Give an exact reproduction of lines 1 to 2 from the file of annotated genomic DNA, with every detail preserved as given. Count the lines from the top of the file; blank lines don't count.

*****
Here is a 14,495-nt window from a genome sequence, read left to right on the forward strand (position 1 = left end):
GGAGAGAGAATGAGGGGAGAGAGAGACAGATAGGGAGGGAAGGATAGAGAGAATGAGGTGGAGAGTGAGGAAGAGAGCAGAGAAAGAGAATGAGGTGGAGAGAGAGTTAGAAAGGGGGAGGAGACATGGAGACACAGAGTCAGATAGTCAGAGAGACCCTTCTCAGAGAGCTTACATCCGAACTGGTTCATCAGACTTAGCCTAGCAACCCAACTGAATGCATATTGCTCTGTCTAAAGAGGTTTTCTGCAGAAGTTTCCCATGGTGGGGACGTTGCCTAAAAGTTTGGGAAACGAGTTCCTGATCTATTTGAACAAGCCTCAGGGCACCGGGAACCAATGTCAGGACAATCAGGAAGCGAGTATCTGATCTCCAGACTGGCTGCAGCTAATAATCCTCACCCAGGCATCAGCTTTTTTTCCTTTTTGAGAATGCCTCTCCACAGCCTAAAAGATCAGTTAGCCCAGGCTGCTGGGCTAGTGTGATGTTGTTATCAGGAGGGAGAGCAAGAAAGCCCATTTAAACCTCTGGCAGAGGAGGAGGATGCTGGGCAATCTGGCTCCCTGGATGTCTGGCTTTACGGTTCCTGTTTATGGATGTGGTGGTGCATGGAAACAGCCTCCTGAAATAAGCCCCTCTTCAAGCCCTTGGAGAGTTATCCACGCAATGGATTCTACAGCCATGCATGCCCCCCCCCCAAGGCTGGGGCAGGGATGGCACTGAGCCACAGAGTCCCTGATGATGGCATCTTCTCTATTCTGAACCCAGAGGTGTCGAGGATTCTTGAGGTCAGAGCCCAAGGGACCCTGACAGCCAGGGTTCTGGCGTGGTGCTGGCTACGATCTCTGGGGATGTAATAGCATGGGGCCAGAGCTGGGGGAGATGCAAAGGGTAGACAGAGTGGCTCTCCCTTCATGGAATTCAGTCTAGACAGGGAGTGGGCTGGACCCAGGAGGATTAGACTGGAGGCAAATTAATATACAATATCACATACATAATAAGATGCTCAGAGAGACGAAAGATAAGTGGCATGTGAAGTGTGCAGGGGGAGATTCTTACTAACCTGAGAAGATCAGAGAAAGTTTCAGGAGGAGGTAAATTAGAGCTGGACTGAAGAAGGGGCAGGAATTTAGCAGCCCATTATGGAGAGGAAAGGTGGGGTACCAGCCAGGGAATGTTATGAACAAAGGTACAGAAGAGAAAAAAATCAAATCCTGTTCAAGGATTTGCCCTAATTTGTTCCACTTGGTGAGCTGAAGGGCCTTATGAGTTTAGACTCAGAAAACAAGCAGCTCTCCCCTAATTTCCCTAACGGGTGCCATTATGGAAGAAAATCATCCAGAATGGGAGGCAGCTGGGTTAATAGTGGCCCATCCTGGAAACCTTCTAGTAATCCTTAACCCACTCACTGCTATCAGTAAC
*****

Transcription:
Here is a 14,495-nt window from a genome sequence, read left to right on the forward strand (position 1 = left end):
GGAGAGAGAATGAGGGGAGAGAGAGACAGATAGGGAGGGAAGGATAGAGAGAATGAGGTGGAGAGTGAGGAAGAGAGCAGAGAAAGAGAATGAGGTGGAGAGAGAGTTAGAAAGGGGGAGGAGACATGGAGACACAGAGTCAGATAGTCAGAGAGACCCTTCTCAGAGAGCTTACATCCGAACTGGTTCATCAGACTTAGCCTAGCAACCCAACTGAATGCATATTGCTCTGTCTAAAGAGGTTTTCTGCAGAAGTTTCCCATGGTGGGGACGTTGCCTAAAAGTTTGGGAAACGAGTTCCTGATCTATTTGAACAAGCCTCAGGGCACCGGGAACCAATGTCAGGACAATCAGGAAGCGAGTATCTGATCTCCAGACTGGCTGCAGCTAATAATCCTCACCCAGGCATCAGCTTTTTTTCCTTTTTGAGAATGCCTCTCCACAGCCTAAAAGATCAGTTAGCCCAGGCTGCTGGGCTAGTGTGATGTTGTTATCAGGAGGGAGAGCAAGAAAGCCCATTTAAACCTCTGGCAGAGGAGGAGGATGCTGGGCAATCTGGCTCCCTGGATGTCTGGCTTTACGGTTCCTGTTTATGGATGTGGTGGTGCATGGAAACAGCCTCCTGAAATAAGCCCCTCTTCAAGCCCTTGGAGAGTTATCCACGCAATGGATTCTACAGCCATGCATGCCCCCCCCCCAAGGCTGGGGCAGGGATGGCACTGAGCCACAGAGTCCCTGATGATGGCATCTTCTCTATTCTGAACCCAGAGGTGTCGAGGATTCTTGAGGTCAGAGCCCAAGGGACCCTGACAGCCAGGGTTCTGGCGTGGTGCTGGCTACGATCTCTGGGGATGTAATAGCATGGGGCCAGAGCTGGGGGAGATGCAAAGGGTAGACAGAGTGGCTCTCCCTTCATGGAATTCAGTCTAGACAGGGAGTGGGCTGGACCCAGGAGGATTAGACTGGAGGCAAATTAATATACAATATCACATACATAATAAGATGCTCAGAGAGACGAAAGATAAGTGGCATGTGAAGTGTGCAGGGGGAGATTCTTACTAACCTGAGAAGATCAGAGAAAGTTTCAGGAGGAGGTAAATTAGAGCTGGACTGAAGAAGGGGCAGGAATTTAGCAGCCCATTATGGAGAGGAAAGGTGGGGTACCAGCCAGGGAATGTTATGAACAAAGGTACAGAAGAGAAAAAAATCAAATCCTGTTCAAGGATTTGCCCTAATTTGTTCCACTTGGTGAGCTGAAGGGCCTTATGAGTTTAGACTCAGAAAACAAGCAGCTCTCCCCTAATTTCCCTAACGGGTGCCATTATGGAAGAAAATCATCCAGAATGGGAGGCAGCTGGGTTAATAGTGGCCCATCCTGGAAACCTTCTAGTAATCCTTAACCCACTCACTGCTATCAGTAAC